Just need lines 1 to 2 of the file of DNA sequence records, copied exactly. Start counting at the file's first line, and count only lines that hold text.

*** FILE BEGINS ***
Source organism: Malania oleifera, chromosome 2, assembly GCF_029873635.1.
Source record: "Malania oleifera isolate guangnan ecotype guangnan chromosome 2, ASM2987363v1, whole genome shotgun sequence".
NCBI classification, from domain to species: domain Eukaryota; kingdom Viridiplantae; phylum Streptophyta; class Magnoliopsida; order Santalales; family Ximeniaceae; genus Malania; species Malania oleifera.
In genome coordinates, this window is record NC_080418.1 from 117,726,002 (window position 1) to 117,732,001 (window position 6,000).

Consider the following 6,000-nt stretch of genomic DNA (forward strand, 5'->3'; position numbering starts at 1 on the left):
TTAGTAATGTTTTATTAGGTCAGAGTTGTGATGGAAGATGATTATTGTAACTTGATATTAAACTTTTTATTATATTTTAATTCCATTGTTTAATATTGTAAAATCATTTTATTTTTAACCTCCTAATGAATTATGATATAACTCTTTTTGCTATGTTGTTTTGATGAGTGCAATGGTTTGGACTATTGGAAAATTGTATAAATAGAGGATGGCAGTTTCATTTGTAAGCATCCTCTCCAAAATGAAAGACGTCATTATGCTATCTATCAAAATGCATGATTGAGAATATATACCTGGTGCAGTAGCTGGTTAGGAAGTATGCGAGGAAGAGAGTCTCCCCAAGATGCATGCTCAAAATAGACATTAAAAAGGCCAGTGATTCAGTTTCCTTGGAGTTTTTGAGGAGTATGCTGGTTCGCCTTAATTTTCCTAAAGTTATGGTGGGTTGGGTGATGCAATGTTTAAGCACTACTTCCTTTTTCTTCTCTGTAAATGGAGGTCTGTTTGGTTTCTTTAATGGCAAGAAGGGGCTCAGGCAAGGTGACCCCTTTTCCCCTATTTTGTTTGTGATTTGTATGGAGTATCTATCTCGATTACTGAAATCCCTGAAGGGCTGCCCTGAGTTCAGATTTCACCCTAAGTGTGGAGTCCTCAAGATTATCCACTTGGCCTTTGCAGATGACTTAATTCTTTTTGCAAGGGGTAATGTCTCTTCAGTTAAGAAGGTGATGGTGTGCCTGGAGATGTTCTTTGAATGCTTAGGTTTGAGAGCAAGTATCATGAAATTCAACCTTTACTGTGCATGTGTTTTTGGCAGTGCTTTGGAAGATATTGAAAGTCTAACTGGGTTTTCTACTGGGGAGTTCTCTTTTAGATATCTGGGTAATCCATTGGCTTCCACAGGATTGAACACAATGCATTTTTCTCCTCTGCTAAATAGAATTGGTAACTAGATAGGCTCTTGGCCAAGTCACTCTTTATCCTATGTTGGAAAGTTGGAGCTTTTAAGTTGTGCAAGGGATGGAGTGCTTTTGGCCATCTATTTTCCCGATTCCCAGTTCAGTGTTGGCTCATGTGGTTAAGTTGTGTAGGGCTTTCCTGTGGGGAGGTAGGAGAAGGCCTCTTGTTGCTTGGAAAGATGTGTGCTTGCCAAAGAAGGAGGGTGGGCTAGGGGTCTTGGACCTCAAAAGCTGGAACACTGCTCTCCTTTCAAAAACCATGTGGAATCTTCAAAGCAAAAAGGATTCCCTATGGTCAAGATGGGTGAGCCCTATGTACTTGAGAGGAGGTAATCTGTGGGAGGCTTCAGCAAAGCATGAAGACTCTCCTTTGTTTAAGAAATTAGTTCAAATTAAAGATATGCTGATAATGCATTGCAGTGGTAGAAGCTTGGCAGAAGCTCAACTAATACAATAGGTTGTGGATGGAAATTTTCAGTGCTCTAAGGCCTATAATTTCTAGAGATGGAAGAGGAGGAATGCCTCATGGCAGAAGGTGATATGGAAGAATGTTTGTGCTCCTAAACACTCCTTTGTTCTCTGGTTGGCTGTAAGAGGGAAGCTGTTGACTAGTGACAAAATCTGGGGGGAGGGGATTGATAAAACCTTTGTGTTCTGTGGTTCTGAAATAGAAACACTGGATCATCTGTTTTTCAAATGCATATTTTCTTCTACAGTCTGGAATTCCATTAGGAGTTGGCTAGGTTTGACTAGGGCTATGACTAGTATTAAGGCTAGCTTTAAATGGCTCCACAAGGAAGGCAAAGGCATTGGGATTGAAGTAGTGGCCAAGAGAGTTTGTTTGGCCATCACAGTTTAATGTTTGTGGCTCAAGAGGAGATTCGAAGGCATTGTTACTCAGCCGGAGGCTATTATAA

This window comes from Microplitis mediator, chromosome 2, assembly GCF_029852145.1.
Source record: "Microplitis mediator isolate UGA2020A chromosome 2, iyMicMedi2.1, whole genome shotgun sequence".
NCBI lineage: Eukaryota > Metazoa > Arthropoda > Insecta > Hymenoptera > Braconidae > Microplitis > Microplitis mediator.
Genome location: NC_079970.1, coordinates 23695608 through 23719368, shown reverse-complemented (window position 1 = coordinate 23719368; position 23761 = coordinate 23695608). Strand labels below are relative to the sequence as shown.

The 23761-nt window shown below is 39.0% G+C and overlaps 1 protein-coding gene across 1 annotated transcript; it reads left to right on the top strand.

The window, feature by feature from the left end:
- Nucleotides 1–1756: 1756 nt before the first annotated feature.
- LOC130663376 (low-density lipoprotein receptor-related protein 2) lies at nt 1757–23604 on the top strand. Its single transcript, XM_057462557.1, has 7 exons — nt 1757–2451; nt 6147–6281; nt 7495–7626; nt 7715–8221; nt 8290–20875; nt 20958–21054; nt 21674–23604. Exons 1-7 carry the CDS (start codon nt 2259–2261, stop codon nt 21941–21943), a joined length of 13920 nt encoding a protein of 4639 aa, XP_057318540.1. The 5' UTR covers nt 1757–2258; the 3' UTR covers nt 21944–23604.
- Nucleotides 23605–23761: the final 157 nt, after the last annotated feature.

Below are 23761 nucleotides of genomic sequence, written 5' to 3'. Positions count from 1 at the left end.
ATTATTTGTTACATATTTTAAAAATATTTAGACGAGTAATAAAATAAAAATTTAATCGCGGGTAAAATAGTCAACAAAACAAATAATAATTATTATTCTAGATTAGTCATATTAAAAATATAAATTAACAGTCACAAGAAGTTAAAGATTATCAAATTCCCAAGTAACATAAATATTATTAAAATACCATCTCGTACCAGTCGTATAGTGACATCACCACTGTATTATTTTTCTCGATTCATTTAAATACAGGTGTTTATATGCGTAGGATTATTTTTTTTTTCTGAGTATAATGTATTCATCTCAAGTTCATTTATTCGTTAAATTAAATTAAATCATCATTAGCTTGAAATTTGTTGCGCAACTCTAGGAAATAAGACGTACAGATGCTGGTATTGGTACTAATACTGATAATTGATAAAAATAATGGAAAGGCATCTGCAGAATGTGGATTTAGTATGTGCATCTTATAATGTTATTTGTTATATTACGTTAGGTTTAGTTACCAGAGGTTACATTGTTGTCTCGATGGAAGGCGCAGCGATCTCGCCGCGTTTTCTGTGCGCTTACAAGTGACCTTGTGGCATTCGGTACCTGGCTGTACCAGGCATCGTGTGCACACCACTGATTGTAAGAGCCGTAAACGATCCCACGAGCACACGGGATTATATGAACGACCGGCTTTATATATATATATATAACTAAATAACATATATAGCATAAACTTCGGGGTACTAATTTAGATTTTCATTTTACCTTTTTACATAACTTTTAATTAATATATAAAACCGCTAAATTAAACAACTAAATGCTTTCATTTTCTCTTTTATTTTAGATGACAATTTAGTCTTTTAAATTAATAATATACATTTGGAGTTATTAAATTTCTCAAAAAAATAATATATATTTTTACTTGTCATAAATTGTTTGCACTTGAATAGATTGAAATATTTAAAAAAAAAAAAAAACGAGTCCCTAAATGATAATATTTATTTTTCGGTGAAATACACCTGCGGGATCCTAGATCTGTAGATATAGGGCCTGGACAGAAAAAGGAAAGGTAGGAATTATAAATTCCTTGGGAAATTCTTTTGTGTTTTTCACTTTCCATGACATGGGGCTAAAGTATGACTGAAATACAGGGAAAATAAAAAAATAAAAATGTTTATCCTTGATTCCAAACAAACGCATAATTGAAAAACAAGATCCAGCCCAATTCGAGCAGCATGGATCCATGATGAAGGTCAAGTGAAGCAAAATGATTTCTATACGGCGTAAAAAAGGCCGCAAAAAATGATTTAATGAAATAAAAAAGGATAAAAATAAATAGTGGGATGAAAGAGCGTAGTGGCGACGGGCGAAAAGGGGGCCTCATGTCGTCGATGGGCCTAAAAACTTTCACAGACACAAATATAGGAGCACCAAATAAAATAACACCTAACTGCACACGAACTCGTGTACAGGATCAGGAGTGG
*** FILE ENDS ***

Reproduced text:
Source organism: Malania oleifera, chromosome 2, assembly GCF_029873635.1.
Source record: "Malania oleifera isolate guangnan ecotype guangnan chromosome 2, ASM2987363v1, whole genome shotgun sequence".